Getting to Know a Landscape

We have been traveling to Yosemite in earnest for the last seven years with photography in mind. The light has started to behave in familiar ways. El Capitan gets sunset light in autumn, winter, and spring, but not summer. All of the Three Brothers are lit up shortly after sunrise in spring and fall. Nonetheless, conditions are never the same twice. Clouds swirl, rock erodes, and fires burn. Learning Yosemite has allowed us to see promising conditions and find a spot that will showcase it at its best. That’s not to say that it’s impossible to visit for the first time and make a meaningful photograph. With a place as well photographed as Yosemite, there have been people who have gotten the measure of it and made extraordinary photographs on their first trip, but if they come back again and again they increase their chances of making something special.

A couple of recent photographs in Yosemite come to mind. This winter produced genuine snow that was nearly absent in the previous three years, and Yosemite really does show a more raw side that many people don’t ever see. After a storm cleared, we were poking around the west end of the Valley hoping for something to develop, and we were rewarded. Some of the snow had melted at the base of El Capitan, and it was making a billowing cloud that seemed to be emanating from the granite itself. The light was being filtered significantly by clouds in the west, so this filtered out some of the shorter blue light. I knew the exact location by the Merced River that has a straight on view of the nose of El Capitan that would give a view of fresh snow, and the golden tinged cloud. This is “Golden Shroud.”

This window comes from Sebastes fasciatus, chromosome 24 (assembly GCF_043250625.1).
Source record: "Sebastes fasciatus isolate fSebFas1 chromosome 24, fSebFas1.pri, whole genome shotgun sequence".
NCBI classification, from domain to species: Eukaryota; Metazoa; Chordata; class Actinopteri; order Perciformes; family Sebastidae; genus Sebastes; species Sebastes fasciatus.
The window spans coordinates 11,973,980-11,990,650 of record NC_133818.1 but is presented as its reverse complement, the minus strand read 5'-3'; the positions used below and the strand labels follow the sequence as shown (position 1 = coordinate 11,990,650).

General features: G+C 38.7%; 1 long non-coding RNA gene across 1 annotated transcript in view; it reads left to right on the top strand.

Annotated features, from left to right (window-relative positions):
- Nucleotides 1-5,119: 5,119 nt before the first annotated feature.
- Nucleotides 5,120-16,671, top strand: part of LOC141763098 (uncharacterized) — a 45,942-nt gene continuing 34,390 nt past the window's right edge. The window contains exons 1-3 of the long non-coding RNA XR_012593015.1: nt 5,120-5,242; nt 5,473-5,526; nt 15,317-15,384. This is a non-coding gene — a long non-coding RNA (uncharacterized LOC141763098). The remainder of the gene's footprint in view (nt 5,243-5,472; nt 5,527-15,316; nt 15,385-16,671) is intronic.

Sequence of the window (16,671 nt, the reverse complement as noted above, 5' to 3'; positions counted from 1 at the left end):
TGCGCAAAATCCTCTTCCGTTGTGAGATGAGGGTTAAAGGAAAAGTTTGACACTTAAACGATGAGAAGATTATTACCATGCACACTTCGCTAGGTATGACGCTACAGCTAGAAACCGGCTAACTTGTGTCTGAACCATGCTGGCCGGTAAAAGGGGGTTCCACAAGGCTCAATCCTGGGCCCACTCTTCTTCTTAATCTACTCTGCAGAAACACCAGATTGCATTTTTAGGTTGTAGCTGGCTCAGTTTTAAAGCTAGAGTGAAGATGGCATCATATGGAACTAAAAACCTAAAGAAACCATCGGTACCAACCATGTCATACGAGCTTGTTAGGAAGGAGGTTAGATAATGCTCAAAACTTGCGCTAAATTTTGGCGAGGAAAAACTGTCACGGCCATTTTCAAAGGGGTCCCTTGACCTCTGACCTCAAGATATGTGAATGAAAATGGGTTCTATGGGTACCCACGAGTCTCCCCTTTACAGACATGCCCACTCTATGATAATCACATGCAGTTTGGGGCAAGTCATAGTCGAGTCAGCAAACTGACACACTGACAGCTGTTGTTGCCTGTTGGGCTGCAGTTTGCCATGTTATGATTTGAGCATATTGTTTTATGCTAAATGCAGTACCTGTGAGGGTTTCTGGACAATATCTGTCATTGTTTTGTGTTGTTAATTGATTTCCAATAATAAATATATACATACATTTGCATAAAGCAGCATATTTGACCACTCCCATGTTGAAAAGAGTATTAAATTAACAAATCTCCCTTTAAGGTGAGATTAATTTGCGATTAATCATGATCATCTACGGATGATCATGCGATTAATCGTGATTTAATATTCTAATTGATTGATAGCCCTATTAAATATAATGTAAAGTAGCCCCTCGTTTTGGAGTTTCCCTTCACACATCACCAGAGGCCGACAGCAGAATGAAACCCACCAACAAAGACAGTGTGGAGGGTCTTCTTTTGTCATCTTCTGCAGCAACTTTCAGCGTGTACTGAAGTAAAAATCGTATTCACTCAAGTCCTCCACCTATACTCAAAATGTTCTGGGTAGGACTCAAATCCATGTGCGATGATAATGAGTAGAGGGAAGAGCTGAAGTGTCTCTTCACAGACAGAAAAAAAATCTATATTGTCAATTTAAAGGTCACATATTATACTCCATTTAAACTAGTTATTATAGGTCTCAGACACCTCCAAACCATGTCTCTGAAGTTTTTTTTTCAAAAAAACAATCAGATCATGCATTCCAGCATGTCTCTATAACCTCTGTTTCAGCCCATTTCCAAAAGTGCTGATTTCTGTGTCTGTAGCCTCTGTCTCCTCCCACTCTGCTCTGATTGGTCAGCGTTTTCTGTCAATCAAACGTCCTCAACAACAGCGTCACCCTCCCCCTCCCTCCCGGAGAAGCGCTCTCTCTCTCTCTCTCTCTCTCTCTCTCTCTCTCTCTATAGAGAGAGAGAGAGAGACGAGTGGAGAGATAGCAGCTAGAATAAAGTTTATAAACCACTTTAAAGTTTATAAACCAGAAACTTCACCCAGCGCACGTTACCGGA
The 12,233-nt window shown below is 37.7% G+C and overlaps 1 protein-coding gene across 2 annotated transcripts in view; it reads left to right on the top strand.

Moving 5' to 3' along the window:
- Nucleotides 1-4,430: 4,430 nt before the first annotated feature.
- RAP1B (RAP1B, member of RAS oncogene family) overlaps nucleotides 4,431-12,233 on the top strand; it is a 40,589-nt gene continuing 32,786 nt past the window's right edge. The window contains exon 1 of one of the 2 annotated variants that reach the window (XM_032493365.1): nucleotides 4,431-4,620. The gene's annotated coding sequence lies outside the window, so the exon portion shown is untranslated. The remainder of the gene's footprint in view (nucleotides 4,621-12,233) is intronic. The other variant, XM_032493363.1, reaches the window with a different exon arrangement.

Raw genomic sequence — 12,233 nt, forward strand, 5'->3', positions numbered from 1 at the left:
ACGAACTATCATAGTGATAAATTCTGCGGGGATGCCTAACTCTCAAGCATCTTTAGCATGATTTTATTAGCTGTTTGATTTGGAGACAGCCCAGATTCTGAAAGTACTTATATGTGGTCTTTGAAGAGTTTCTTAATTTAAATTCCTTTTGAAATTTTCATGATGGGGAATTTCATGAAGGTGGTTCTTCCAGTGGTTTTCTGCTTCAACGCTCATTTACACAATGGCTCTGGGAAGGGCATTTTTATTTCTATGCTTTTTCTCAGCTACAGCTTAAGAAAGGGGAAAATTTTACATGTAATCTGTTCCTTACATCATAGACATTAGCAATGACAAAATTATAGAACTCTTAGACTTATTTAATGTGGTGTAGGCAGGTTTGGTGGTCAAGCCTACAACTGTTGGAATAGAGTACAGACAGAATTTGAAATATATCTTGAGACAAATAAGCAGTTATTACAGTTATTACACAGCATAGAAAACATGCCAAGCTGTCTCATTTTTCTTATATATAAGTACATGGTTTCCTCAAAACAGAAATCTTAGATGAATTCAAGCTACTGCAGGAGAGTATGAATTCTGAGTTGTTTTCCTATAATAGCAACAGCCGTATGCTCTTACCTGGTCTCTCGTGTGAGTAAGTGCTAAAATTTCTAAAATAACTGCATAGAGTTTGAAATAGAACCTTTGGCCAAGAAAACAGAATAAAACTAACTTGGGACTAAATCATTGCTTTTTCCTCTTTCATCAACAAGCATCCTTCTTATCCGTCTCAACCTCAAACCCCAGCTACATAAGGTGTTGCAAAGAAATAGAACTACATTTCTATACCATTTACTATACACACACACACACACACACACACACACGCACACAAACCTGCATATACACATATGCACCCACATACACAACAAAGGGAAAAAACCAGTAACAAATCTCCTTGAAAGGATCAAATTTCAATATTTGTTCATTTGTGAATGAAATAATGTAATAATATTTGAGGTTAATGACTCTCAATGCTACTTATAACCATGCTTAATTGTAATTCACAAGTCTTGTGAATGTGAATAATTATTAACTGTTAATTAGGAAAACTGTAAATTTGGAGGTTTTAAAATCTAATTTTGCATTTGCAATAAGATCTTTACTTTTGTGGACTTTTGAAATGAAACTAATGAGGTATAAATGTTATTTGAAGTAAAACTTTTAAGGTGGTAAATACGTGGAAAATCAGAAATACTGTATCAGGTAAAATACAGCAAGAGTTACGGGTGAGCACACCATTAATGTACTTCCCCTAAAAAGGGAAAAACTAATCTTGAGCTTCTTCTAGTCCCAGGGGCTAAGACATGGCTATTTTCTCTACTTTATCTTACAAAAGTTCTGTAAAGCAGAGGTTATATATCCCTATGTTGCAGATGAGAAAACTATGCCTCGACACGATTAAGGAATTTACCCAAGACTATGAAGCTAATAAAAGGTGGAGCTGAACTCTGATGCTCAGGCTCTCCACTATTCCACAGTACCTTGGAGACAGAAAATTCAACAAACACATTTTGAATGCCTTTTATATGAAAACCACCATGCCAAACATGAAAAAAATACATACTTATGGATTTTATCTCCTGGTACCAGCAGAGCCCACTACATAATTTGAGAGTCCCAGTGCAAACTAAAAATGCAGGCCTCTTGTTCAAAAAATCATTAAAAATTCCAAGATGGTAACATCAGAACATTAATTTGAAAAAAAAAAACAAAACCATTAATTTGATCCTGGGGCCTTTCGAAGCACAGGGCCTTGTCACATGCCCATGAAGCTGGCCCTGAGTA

On the same trip, we knew the moon would be nearly full and therefore rising as the sun was setting. The moon rises from its most northern position close to the Winter Solstice, so our knowledge of Yosemite’s orientation gave us a good idea for a composition for the moon rising near Half Dome at Tunnel View. The clouds were being persistent at sunset, and no light made it through. Skunked. However, in the hopes of catching the moon rising a little bit later, we decided to head down to a spot by the Merced that would show the rising moon above Half Dome after it had been above the horizon for a couple of hours. About a half-hour after sunset, a small break in the clouds showed the moon peeking through. This is “Window.”

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